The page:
By Greg Ritchie
AUSTIN – The Texas House of Representatives voted in a 121-23 margin to impeach Texas Attorney General (AG) Kenneth Paxton on charges of corruption, abusing his office’s powers, retaliating against whistle blowers and obstructing justice.
By state law, Paxton is temporarily suspended from office pending trial with First Assistant AG Brent Webster taking over until the impeachment trial is concluded, although Texas Governor Greg Abbott can appoint a different interim AG at any time.
Two members voted present with many GOP lawmakers voting for impeachment. Paxton recently won reelection to the AG post in November.
Party lines and affiliations were confused during the voting with GOP Representative Andrew Murr saying in his closing statement, “The evidence is substantial, alarming and unnerving.”
Meanwhile, Democrat Representative Harold Dutton voted ‘present,’ saying, “The process is abbreviated to the point that is just encroaches on due process.”
The impeachment stems from allegations Paxton used his office to help wealthy donors, one of which allegedly gave Paxton’s mistress a job at one of his companies.
Minutes after the vote, Paxton referred to the impeachment as a “politically motivated sham.”
“The ugly spectacle in the Texas House today confirmed the outrageous impeachment plot against me was never meant to be fair or just,” he said.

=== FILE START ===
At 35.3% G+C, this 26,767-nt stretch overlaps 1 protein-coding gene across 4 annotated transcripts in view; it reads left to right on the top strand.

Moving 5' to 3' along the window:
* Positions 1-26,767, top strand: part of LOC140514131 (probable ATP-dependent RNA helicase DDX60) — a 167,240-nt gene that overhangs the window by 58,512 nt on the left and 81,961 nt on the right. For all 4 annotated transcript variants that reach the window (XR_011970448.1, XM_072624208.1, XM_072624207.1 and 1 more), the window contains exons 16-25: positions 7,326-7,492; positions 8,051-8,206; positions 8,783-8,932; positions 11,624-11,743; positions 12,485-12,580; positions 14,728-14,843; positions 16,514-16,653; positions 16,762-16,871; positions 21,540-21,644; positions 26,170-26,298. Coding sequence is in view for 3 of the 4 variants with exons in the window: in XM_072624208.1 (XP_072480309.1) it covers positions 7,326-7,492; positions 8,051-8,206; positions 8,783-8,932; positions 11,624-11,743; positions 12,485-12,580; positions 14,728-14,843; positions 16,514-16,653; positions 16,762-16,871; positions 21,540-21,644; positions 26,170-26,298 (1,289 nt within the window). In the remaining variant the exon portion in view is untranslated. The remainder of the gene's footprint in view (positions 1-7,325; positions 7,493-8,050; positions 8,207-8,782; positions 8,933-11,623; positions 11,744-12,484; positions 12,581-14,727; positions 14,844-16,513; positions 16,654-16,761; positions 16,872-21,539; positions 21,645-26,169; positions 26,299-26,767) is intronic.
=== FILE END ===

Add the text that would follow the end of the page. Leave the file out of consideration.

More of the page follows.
Paxton’s wife Angela is a member of the Texas Senate and will have to vote on whether or not to convict her husband.
Six members of Paxton’s staff at the AG office have taken a leave of absence in order to defend Paxton in the state senate.
Paxton becomes only the third statewide elected official to be impeached in the last 100 years. The twenty articles of impeachment will go before the senate which must have a two-thirds vote to move forward with the conviction.
Many conservatives decried the impeachment, saying it was payback for Paxton’s defense of President Donald Trump and his fight to overturn or recount some of the election results from the 2020 election. Interim AG Webster was also a party to those election lawsuits, pushing for the election results from four states to be overturned.
The Texas Senate created a seven-member committee to work out the rules of impeachment before June 20. The trial will take place before Aug. 28, with no firm trial date as of press time.
Greg Ritchie can be reached at [email protected]